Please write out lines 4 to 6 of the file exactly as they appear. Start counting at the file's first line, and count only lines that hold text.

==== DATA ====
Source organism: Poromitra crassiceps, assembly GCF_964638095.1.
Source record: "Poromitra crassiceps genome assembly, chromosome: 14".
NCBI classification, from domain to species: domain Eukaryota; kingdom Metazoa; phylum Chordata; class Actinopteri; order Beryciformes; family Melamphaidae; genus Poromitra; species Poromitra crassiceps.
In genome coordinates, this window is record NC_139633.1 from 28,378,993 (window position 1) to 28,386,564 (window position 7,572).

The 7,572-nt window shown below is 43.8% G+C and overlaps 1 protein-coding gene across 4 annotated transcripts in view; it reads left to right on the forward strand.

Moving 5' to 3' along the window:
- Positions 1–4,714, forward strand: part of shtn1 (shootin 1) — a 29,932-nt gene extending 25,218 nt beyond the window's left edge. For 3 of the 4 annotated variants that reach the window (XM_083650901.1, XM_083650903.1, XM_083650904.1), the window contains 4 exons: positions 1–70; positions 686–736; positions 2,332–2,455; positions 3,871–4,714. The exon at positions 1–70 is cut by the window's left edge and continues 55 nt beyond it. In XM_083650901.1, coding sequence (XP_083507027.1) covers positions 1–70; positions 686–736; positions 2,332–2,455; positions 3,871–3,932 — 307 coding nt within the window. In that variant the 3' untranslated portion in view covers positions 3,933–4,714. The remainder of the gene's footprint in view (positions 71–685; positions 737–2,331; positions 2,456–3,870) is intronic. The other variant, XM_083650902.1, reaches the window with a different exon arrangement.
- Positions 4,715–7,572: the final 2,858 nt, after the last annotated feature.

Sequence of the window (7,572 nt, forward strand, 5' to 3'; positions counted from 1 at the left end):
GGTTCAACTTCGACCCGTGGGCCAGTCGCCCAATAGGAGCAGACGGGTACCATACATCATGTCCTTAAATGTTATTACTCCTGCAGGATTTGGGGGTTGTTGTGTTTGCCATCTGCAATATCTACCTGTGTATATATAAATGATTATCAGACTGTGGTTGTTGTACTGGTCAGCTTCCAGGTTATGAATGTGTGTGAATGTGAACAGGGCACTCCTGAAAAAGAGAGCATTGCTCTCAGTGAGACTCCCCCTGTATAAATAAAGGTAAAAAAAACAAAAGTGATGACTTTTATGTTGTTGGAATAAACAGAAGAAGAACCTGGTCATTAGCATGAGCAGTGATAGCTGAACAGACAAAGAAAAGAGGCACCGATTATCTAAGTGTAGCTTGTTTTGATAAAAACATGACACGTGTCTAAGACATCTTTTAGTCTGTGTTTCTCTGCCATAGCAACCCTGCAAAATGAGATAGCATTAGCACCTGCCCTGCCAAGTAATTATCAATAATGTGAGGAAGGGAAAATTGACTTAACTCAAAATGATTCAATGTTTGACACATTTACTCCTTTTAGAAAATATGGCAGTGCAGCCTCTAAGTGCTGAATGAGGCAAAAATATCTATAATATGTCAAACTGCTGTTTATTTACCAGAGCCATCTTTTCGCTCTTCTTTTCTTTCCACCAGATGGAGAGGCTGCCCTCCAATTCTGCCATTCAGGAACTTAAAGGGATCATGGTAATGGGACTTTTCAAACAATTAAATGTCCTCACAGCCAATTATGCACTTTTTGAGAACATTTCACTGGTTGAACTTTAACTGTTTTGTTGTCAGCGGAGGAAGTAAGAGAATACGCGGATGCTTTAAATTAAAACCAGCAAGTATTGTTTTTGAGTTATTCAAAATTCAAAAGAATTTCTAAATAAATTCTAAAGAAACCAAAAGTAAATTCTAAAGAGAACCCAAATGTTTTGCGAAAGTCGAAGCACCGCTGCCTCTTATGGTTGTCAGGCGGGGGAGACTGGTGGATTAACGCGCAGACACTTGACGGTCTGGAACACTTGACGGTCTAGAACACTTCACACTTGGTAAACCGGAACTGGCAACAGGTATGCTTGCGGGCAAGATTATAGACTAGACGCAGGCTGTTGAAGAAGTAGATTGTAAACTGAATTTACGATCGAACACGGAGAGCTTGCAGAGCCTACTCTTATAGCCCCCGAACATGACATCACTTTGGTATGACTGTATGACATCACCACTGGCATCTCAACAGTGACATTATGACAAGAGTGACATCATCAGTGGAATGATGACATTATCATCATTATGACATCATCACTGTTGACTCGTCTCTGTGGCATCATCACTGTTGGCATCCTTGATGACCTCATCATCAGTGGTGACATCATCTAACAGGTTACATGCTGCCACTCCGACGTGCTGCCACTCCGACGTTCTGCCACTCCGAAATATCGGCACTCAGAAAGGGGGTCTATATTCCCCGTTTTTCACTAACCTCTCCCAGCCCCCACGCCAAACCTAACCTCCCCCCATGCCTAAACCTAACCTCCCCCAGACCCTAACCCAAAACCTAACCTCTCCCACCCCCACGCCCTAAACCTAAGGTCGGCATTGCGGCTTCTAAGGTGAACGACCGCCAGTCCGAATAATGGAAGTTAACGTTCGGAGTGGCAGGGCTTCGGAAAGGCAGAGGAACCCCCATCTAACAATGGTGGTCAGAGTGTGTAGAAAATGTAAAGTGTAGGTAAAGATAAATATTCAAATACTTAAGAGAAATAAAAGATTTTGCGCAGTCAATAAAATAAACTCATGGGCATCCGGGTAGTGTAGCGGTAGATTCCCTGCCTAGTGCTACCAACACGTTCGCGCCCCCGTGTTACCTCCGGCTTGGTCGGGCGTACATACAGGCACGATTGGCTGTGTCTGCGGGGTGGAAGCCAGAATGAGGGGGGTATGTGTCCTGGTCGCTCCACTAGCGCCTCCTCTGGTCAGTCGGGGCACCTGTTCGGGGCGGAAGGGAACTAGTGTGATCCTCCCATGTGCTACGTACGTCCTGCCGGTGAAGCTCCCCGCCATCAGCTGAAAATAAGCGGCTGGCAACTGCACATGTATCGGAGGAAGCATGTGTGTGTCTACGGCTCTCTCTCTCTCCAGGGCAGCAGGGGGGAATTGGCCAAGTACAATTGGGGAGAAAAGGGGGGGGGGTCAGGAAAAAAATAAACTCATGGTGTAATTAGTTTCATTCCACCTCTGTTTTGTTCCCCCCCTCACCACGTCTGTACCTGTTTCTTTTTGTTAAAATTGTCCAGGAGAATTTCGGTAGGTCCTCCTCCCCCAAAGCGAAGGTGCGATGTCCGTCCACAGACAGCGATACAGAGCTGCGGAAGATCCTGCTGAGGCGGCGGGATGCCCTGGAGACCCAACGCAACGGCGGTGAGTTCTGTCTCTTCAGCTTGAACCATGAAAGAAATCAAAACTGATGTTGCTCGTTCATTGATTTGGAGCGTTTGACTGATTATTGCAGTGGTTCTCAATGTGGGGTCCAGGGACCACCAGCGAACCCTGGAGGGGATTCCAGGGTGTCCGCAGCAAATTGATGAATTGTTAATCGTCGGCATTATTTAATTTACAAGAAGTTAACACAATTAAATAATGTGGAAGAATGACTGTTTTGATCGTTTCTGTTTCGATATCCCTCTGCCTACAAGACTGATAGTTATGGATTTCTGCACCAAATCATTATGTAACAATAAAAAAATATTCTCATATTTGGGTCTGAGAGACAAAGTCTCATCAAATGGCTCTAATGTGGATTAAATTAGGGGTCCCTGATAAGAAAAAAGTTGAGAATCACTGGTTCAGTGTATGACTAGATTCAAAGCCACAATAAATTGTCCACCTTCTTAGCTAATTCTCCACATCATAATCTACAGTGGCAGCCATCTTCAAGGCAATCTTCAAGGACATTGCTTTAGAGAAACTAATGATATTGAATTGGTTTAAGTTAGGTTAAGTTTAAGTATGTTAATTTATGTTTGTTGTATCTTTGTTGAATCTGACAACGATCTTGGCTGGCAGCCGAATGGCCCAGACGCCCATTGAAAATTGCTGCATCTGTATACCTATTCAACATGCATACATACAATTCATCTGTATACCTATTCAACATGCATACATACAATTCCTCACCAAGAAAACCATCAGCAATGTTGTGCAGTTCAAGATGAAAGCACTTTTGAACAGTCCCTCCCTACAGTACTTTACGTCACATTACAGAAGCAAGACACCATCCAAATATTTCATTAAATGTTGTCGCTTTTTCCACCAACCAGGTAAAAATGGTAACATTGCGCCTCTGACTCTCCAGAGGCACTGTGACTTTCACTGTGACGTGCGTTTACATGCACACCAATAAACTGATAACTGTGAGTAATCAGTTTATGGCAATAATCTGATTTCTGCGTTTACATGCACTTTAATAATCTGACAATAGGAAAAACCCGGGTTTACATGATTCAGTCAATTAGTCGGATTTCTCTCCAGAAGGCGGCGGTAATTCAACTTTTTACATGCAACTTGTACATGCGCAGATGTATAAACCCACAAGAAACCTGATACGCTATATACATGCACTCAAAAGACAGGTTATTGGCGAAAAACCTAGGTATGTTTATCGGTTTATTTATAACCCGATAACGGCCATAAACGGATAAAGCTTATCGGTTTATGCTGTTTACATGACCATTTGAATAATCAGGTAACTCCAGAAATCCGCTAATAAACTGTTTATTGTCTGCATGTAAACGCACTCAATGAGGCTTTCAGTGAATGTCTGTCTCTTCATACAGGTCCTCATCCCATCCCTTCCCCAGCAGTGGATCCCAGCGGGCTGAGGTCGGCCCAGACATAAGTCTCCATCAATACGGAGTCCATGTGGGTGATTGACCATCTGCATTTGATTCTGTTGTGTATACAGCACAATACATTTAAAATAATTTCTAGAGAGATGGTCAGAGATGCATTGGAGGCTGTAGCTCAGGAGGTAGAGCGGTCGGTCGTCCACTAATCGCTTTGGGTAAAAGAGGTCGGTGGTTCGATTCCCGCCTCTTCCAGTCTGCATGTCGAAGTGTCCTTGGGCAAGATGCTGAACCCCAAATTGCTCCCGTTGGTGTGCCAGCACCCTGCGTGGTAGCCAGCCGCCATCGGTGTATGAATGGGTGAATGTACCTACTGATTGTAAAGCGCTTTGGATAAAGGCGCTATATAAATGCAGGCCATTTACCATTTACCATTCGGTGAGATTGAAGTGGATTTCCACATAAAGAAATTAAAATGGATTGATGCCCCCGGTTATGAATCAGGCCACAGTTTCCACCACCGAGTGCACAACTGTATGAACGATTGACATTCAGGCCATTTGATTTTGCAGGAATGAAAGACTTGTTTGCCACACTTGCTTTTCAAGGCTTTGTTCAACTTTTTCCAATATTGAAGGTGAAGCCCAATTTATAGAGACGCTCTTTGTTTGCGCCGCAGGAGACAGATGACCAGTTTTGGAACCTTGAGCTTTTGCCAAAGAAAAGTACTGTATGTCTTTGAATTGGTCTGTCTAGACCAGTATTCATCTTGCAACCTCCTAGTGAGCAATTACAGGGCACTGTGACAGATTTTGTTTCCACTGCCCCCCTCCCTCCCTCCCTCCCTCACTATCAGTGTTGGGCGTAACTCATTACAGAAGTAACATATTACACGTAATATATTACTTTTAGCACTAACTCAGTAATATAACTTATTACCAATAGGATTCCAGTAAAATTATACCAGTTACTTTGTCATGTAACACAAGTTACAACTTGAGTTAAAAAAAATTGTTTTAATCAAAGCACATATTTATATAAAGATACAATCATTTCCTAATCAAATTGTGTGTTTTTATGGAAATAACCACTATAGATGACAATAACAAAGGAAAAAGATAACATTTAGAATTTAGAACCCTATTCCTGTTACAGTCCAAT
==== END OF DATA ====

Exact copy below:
In genome coordinates, this window is record NC_139633.1 from 28,378,993 (window position 1) to 28,386,564 (window position 7,572).

The 7,572-nt window shown below is 43.8% G+C and overlaps 1 protein-coding gene across 4 annotated transcripts in view; it reads left to right on the forward strand.

Moving 5' to 3' along the window: